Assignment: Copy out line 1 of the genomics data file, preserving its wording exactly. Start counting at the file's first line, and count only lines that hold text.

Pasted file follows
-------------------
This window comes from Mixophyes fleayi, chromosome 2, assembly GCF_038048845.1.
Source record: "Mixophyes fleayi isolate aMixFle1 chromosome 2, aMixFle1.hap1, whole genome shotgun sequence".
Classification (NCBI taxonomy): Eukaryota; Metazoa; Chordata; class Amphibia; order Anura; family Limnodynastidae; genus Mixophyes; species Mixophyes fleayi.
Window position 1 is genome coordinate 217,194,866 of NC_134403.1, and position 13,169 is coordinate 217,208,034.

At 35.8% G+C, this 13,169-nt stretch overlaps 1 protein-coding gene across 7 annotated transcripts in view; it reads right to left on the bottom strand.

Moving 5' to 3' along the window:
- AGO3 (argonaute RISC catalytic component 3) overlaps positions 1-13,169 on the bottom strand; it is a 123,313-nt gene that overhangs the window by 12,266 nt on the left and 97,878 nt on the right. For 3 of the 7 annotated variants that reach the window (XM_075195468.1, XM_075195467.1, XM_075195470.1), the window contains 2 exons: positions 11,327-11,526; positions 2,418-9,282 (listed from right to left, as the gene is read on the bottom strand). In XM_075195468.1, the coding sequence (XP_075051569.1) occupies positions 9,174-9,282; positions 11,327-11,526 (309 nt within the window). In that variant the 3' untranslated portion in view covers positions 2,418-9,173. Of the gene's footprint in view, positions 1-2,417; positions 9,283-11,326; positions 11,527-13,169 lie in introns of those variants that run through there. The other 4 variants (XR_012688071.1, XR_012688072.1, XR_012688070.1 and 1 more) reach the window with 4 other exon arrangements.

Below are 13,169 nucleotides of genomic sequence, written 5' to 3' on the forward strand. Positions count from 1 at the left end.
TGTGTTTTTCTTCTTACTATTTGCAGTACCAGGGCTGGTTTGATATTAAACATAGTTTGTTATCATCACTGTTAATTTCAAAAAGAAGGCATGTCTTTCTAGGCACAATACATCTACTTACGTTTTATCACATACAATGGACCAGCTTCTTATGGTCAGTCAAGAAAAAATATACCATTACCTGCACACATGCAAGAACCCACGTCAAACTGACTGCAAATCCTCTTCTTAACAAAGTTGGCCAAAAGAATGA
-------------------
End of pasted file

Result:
This window comes from Mixophyes fleayi, chromosome 2, assembly GCF_038048845.1.